Arms deal report: No evidence of 'criminal shenanigans'

Judge Willie Seriti has found that it was necessary for the SANDF to acquire the equipment it procured during the "arms deal".

Judge Willie Seriti has found that it was necessary for the SANDF to acquire the equipment it procured during the "arms deal".

After four years, 54 witnesses and millions of rands pumped into the Seriti Commission of Inquiry, the judge could not find a shred of proof of the allegations of corruption into 1999 multibillion-rand arms deal.

Today President Jacob Zuma presented the long-awaited three-volume report into allegations of fraud, corruption, impropriety and irregularity in the strategic defence procurement packages.    

Special report: The arms deal

“The inquiry involved private investigations and interaction with people who were involved in the process.  Key witnesses included former president Thabo Mbeki and former ministers of his Cabinet.     

“Serious allegations had been made by individuals in the media that investigators abroad had collected evidence of wrongdoing in strategic defence procurement packages linked to some of the winning bids,” said Zuma.

“To verify these sessions and to obtain evidence that the private investigators had gathered the commission took visits to the United Kingdom, France, Switzerland, United States of America and Germany.” 

But with thousands of pages of evidence and hours of testimony from 19 August 2012 to June 2015, Judge Willie Seriti found that it was necessary for the SANDF to acquire the equipment it procured.

“In order to carry out its constitutional mandate and its international obligations of peace support and peacemaking,” said Zuma.     

He added that Seriti found that all the arms and equipment have been well utilised.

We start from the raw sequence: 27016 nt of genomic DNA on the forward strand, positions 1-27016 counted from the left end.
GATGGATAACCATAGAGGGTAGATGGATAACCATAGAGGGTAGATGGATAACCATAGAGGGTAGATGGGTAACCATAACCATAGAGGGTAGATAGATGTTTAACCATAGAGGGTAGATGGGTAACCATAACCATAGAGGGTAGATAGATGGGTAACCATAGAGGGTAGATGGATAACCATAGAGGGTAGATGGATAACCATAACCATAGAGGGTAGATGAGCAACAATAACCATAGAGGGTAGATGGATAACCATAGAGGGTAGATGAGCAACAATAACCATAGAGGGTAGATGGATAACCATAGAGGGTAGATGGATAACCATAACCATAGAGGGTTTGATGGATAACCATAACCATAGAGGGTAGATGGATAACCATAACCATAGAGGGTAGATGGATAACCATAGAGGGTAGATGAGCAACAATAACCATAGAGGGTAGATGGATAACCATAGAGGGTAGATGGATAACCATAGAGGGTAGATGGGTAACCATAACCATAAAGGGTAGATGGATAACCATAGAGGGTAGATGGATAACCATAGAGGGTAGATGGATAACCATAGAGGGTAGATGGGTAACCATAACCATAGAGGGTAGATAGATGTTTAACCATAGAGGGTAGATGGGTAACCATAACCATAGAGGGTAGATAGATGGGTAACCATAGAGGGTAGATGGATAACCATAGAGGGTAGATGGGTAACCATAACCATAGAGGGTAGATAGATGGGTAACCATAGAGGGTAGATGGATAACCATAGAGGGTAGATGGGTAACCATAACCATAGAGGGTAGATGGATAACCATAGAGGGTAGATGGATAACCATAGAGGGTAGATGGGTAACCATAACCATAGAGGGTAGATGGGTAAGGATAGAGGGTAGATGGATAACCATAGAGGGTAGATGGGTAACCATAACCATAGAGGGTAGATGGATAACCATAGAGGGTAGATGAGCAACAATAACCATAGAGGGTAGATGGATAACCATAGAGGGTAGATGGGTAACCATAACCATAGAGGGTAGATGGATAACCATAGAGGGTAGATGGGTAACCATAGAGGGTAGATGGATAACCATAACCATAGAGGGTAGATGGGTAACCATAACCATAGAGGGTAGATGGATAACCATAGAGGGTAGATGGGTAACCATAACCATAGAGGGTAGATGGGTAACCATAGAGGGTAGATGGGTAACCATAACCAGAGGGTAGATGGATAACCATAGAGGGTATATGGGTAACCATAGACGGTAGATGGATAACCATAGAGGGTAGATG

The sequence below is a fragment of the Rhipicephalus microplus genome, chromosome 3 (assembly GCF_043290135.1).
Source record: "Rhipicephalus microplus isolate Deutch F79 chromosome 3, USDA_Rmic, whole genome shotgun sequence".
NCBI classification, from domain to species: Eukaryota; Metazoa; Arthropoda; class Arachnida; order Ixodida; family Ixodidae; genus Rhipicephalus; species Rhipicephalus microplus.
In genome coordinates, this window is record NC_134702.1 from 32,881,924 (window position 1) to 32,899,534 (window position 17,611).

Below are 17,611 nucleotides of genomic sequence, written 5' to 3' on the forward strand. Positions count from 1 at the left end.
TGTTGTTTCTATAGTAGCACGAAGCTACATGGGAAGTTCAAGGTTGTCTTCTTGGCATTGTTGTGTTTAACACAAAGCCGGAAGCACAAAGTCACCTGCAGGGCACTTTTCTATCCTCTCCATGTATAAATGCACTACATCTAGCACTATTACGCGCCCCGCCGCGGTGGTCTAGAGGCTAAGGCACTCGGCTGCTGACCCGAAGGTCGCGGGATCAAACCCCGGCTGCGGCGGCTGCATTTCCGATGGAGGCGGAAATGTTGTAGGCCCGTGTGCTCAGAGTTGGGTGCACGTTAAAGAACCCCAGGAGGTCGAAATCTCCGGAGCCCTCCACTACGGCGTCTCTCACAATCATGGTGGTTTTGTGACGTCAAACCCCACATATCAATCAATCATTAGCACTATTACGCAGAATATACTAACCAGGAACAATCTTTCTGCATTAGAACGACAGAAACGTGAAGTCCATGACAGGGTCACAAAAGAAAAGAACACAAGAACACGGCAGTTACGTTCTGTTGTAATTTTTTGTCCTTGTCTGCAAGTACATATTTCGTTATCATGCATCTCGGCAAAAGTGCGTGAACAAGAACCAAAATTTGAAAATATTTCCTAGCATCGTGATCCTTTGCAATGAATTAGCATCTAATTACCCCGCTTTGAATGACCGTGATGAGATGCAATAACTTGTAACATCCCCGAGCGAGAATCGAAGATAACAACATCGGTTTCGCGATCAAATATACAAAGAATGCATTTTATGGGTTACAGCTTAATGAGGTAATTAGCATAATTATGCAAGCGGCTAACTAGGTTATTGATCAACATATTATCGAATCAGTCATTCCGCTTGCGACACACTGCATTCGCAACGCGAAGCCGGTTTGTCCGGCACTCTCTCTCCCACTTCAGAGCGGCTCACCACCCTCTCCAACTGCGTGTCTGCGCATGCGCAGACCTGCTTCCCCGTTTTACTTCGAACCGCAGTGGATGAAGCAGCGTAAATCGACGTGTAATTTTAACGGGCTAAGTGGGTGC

“The evidence tendered was that the projected number of jobs that were to flow from the acquisition were achieved and the commission states that the probabilities are that the number of jobs retained or created would be higher than 11 916,” said Zuma.     

He also stated that the offsets which were anticipated to flow from arms procurement had materialised and it was fair to conclude that many had met their obligations and those who had not would do so in the immediate future.     

Seriti completely exonerated all the individuals who had been implicated in the deal including the inter-ministerial committee, the Cabinet members and the consultants.

“The evidence presented before the commission does not suggest that undue or improper influence played any role in the selections of the preferred bidders which ultimately entered into contracts with government,” he said. 

The widespread allegations of corruption in the selections process of the preferred bidders found no support or corroboration from the hearings or the commission’s own investigation.     

“The large payments made to consultants gave the impressions that the money was destined to the decision makers in the arms procurement process and that they may have been bribed,” said Zuma     

“The fact that some of the consultants knew or had personal contact with some of the senior politicians in the government of the day was cited as collaboration. The commission states that not a single of iota of evidence was placed before it showing that any of the money received by any of consultants was paid to any of the decisions makers let alone the members of the inter-ministerial committee or the final decision makers,” said Zuma.     

The commission believes that there was no evidence of any “criminal shenanigans” and no basis for disbelieving the witnesses from cabinet, winning bidders and the inter-ministerial committee.     

“Government was of the view that any findings pointing to wrongdoing should be handed over to law enforcement agencies for further actions. The commission does not make any recommendations. There are no findings,” Zuma concluded.

Athandiwe Saba

Athandiwe Saba

Athandiwe Saba is a multi award-winning journalist who is passionate about data, human interest issues, governance and everything that isn’t on social media. She is an author, an avid reader and trying to find the answer to the perfect balance between investigative journalism, online audiences and the decline in newspaper sales. It’s a rough world and a rewarding profession. Read more from Athandiwe Saba


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